There is great joy in leading someone to accepting Jesus Christ as their Savior. The joy continues when we take time to teach that someone what it means to be a follower of Jesus. The baby Christian needs to be led and taught. It can be difficult to figure it out on one’s own. We need a teacher who can show us how to walk in God’s ways, how to grow spiritually strong, and how to use God’s Word as a mighty sword, understanding how sharp and powerful it is. (Hebrews 4:12-13) When we teach someone, then watch them do the same with another, it creates a holy domino effect. It’s powerful and full of joy, just like big sister teaching little sister.
I’ve known Tilly Tinker for the whole of her twelve years. She’s a pug, yorkie, poodle cross with sandy colored, tousled fur. A few years ago she had surgery to remove an eye. In recent weeks she has lost sight in her other eye. Tilly Tinker is blind.
The first time I came to see her after knowing of this sad event, I opened the door and called out. Her canine sister, Poppy, can running as usual, but most unusual Tilly Tinker wasn’t there. She was on her human mother’s bed, frightened to jump down. I talked to her, picked her up, and took her to get her harness and leash. Then, as I often have the privilege of doing, I took Tilly and Poppy for an afternoon walk.
Tilly’s uncertainty was obvious. I guided her up and down curbs and along the sidewalks. She was understandably slower than she would have been with eyesight. When we returned home I removed their harnesses and went to get treats. Both Tilly Tinker and Poppy would always be jumping in excitement to get their treats. Poppy was there. Tilly was not. She was in the hallway, frozen in place, confused, scared. As I drove home afterwards, tears sprang to my eyes. Poor Tilly Tinker, I kept thinking.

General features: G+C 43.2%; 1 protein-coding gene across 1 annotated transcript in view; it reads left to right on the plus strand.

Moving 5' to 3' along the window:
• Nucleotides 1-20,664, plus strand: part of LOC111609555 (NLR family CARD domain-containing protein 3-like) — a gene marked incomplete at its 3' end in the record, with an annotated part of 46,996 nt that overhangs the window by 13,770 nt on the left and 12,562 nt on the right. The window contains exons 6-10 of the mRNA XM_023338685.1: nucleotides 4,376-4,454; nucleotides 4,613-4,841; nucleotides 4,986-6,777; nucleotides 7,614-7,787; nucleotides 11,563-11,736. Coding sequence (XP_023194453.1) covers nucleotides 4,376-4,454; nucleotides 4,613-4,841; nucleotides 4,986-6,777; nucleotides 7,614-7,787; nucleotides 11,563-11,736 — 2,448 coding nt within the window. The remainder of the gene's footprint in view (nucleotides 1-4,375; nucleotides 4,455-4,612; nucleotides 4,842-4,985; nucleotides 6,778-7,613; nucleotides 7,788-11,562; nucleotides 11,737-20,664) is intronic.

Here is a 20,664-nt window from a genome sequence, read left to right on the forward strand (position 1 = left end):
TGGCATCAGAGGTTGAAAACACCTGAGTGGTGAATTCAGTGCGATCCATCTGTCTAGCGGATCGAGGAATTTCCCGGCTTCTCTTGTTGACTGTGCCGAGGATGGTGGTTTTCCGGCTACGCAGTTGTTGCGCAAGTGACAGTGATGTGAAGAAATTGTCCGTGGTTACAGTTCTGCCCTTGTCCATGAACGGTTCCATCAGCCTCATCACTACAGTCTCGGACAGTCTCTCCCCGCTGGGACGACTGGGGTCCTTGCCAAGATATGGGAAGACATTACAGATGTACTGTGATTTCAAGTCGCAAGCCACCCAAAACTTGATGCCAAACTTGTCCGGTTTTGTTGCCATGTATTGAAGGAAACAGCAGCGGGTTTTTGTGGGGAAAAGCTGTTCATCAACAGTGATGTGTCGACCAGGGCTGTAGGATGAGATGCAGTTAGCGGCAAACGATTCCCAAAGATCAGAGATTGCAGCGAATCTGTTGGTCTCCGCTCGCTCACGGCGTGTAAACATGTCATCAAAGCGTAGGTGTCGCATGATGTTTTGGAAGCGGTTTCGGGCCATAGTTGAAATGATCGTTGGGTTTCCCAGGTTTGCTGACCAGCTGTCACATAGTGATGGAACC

Within a week’s time I returned to take Tilly Tinker and Poppy for another walk. To my delight, when I opened the door, Poppy was already there, and I caught the glimpse of Tilly Tinker getting off the bed by herself and running towards me! As we set out for our walk, there was a confidence in Tilly Tinker. She walked happily just ahead of me. Sometimes she lagged behind to get a good sniff of something intriguing, while at other times she trotted right next to me. When we returned home, I kept talking so she could hear my voice. When I selected the treats and looked down, there was Poppy — and there was Tilly Tinker, too! Oh, what joy! Instead of tears filling my eyes as I drove home afterwards, I was saying out loud, “Thank you, Father, for helping Tilly Tinker!”
That’s when the verses in Psalm 139:3&5 came to mind. “You see me when I travel and when I rest at home. You know everything I do. You go before me and follow me. You place Your hand of blessing on my head.” At times, in our daily affairs, you and I can be blind. We make decisions and can’t guess the outcome. We plan certain directions we will take along life’s journey, when we suddenly feel afraid. We can’t see into tomorrow. What if something horrible happens? It’s the “what ifs” that can make us wobble, causing our feet to stumble and fear to take hold. We stand in frozen dread, confusion refusing to make us move.
Then along comes Jesus. Actually, we realize, He is always there. He watches over our every move. He knows when we’re coming to a curb that could trip us up. He knows when to let us move forward, seemingly on our own, but in fact, He never leaves us (Hebrews 13:5). He knows when to keep us close. He sees obstacles that could harm us. He guides us from ahead and behind. He delights as our confidence grows in the dark. He cheers when we happily move on in confidence, knowing that He is our Light to show us the right paths to take, lovingly whispering, “this is the way , walk in it.” (Isaiah 30:21)
Just as I was saddened when I saw Tilly Tinker frightened, scooping her up in my arms, desiring to both protect her and show her the way, our Father in Heaven feels the same towards you and I. We are all blinded at times, frightened and confused, but our Father is never impaired in any manner. He sees the way ahead of us and He knows what is behind. Wherever we go, be assured, we are never alone.
Tilly Tinker’s loving family is there for her. With the greatest of joy, I often get to be there, too. Always know, your loving and gracious Heavenly Father is there for you, too. He goes before you and He follows you. His hand of blessing in always on your head.